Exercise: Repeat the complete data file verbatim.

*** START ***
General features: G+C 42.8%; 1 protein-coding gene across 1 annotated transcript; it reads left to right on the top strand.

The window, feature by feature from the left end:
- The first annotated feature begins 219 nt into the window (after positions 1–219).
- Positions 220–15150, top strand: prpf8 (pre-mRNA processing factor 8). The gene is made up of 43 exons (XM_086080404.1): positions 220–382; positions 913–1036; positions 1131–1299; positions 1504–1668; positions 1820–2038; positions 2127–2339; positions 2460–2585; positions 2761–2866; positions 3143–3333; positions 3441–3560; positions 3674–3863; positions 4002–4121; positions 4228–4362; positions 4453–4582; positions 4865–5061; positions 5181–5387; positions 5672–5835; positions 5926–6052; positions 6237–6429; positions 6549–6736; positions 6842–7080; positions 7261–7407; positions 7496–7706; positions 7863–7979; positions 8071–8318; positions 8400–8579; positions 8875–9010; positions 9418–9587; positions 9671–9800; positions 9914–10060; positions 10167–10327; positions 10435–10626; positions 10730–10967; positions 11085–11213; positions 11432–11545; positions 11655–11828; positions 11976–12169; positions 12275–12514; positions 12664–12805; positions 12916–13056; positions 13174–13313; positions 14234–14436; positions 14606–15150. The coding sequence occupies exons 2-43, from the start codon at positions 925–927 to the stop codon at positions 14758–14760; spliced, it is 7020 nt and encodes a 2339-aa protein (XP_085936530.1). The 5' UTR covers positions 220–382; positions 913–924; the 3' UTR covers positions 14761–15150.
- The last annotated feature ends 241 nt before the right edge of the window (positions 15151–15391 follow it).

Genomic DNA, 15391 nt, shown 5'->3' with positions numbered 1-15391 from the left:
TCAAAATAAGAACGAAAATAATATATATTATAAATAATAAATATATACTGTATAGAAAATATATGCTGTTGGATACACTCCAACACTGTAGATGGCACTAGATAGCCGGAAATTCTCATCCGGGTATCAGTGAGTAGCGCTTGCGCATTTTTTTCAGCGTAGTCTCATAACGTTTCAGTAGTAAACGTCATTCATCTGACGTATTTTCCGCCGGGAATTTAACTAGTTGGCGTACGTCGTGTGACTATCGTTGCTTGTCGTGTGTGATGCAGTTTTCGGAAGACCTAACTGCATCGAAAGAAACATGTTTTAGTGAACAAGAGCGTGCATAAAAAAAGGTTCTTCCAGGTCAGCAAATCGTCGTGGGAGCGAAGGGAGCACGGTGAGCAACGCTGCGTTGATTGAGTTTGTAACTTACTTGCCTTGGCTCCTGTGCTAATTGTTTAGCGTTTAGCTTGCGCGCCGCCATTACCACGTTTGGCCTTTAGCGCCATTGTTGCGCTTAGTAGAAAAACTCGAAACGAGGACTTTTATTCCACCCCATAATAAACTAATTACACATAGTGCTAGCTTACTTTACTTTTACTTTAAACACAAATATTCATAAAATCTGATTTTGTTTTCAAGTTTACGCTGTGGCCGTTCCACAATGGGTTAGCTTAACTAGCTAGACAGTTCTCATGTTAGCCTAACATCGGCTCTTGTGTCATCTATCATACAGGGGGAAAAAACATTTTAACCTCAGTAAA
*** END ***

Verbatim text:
General features: G+C 42.8%; 1 protein-coding gene across 1 annotated transcript; it reads left to right on the top strand.

The window, feature by feature from the left end:
- The first annotated feature begins 219 nt into the window (after positions 1–219).
- Positions 220–15150, top strand: prpf8 (pre-mRNA processing factor 8). The gene is made up of 43 exons (XM_086080404.1): positions 220–382; positions 913–1036; positions 1131–1299; positions 1504–1668; positions 1820–2038; positions 2127–2339; positions 2460–2585; positions 2761–2866; positions 3143–3333; positions 3441–3560; positions 3674–3863; positions 4002–4121; positions 4228–4362; positions 4453–4582; positions 4865–5061; positions 5181–5387; positions 5672–5835; positions 5926–6052; positions 6237–6429; positions 6549–6736; positions 6842–7080; positions 7261–7407; positions 7496–7706; positions 7863–7979; positions 8071–8318; positions 8400–8579; positions 8875–9010; positions 9418–9587; positions 9671–9800; positions 9914–10060; positions 10167–10327; positions 10435–10626; positions 10730–10967; positions 11085–11213; positions 11432–11545; positions 11655–11828; positions 11976–12169; positions 12275–12514; positions 12664–12805; positions 12916–13056; positions 13174–13313; positions 14234–14436; positions 14606–15150. The coding sequence occupies exons 2-43, from the start codon at positions 925–927 to the stop codon at positions 14758–14760; spliced, it is 7020 nt and encodes a 2339-aa protein (XP_085936530.1). The 5' UTR covers positions 220–382; positions 913–924; the 3' UTR covers positions 14761–15150.
- The last annotated feature ends 241 nt before the right edge of the window (positions 15151–15391 follow it).

Genomic DNA, 15391 nt, shown 5'->3' with positions numbered 1-15391 from the left:
TCAAAATAAGAACGAAAATAATATATATTATAAATAATAAATATATACTGTATAGAAAATATATGCTGTTGGATACACTCCAACACTGTAGATGGCACTAGATAGCCGGAAATTCTCATCCGGGTATCAGTGAGTAGCGCTTGCGCATTTTTTTCAGCGTAGTCTCATAACGTTTCAGTAGTAAACGTCATTCATCTGACGTATTTTCCGCCGGGAATTTAACTAGTTGGCGTACGTCGTGTGACTATCGTTGCTTGTCGTGTGTGATGCAGTTTTCGGAAGACCTAACTGCATCGAAAGAAACATGTTTTAGTGAACAAGAGCGTGCATAAAAAAAGGTTCTTCCAGGTCAGCAAATCGTCGTGGGAGCGAAGGGAGCACGGTGAGCAACGCTGCGTTGATTGAGTTTGTAACTTACTTGCCTTGGCTCCTGTGCTAATTGTTTAGCGTTTAGCTTGCGCGCCGCCATTACCACGTTTGGCCTTTAGCGCCATTGTTGCGCTTAGTAGAAAAACTCGAAACGAGGACTTTTATTCCACCCCATAATAAACTAATTACACATAGTGCTAGCTTACTTTACTTTTACTTTAAACACAAATATTCATAAAATCTGATTTTGTTTTCAAGTTTACGCTGTGGCCGTTCCACAATGGGTTAGCTTAACTAGCTAGACAGTTCTCATGTTAGCCTAACATCGGCTCTTGTGTCATCTATCATACAGGGGGAAAAAACATTTTAACCTCAGTAAA